Peter Schlosser is the Vice President and Vice Provost for Global Futures and the University Global Futures Professor at Arizona State University.  He leads the Julie Ann Wrigley Global Futures Laboratory and is the Director of the Global Institute of Sustainability and Innovation. He holds joint appointments in the School of Sustainability in the College of Global Futures, the School of Earth and Space Exploration in the College of Liberal Arts and Sciences, and the School of Sustainable Engineering and the Built Environment in the Ira A. Fulton Schools of Engineering.

Dr. Schlosser’s main expertise is in studying the Earth’s hydrosphere and how humans affect the planet’s natural state.  His research focuses on water movement and its variability in natural systems (oceans, lakes, rivers, groundwater) using natural and anthropogenic trace substances and isotopes as ’dyes’ or as ‘radioactive clocks.’ He also studies ocean/atmosphere gas exchange; reconstruction of continental paleotemperature records using groundwater as archive; anthropogenic impact on natural systems and planetary health.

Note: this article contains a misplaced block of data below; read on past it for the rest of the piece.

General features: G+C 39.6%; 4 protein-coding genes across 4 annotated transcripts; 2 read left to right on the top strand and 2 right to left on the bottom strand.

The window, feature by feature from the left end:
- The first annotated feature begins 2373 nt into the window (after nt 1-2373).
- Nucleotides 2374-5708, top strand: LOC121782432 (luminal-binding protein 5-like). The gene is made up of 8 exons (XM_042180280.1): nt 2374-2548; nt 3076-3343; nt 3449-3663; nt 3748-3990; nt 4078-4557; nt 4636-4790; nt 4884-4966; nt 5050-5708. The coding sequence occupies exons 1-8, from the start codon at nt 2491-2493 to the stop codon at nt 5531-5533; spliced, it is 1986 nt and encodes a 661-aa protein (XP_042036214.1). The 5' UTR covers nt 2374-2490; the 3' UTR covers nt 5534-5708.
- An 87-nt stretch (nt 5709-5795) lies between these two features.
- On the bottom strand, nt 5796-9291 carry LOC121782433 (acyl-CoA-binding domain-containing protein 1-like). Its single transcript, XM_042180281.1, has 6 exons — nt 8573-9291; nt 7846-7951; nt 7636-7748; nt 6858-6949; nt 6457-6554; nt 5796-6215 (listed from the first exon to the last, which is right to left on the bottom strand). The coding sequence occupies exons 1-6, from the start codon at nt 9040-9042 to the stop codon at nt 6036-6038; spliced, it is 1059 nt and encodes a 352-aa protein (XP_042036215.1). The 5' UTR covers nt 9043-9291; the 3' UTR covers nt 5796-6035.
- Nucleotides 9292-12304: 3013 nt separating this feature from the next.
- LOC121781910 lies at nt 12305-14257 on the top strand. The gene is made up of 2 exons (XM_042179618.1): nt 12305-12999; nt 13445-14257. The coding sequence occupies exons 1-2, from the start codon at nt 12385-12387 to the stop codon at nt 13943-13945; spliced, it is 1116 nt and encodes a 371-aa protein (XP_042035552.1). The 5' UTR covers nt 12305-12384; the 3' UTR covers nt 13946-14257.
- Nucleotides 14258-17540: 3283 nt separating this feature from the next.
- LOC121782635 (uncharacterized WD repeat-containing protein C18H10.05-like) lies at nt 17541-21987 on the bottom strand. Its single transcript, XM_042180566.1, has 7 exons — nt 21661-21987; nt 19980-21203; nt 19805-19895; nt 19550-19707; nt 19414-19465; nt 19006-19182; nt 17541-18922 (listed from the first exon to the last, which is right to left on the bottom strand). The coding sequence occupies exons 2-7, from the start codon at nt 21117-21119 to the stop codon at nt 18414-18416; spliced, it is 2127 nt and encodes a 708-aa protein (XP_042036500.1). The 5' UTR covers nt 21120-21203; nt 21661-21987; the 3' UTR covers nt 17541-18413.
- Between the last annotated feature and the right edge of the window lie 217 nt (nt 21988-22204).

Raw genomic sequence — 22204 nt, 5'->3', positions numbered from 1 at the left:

Prior to joining ASU in January 2018, Dr. Schlosser spent twenty-eight years at Columbia University, where he was the Maurice Ewing and J. Lamar Worzel Professor of Geophysics and Chair of the Department of Earth and Environmental Engineering, Professor of Earth and Environmental Sciences, and the deputy director and director of research at the Earth Institute. He also was a member and the founding chair of the Earth Institute faculty and a member of the senior staff at the Lamont-Doherty Earth Observatory. Before joining Columbia University, he was an Assistant Professor in the Physics Department of the University of Heidelberg.

He serves on numerous national and international science steering and advisory committees, including Co-Chair of the Earth League, Chair of the Steering Group of the International Study of Arctic Change, and member of the Boards of the Sustaining Arctic Observing Network and The Sustainability Consortium. He is a member of the German National Academy of Science, and Fellow of the American Geophysical Union, the American Association for the Advancement of Science, and the Explorers Club.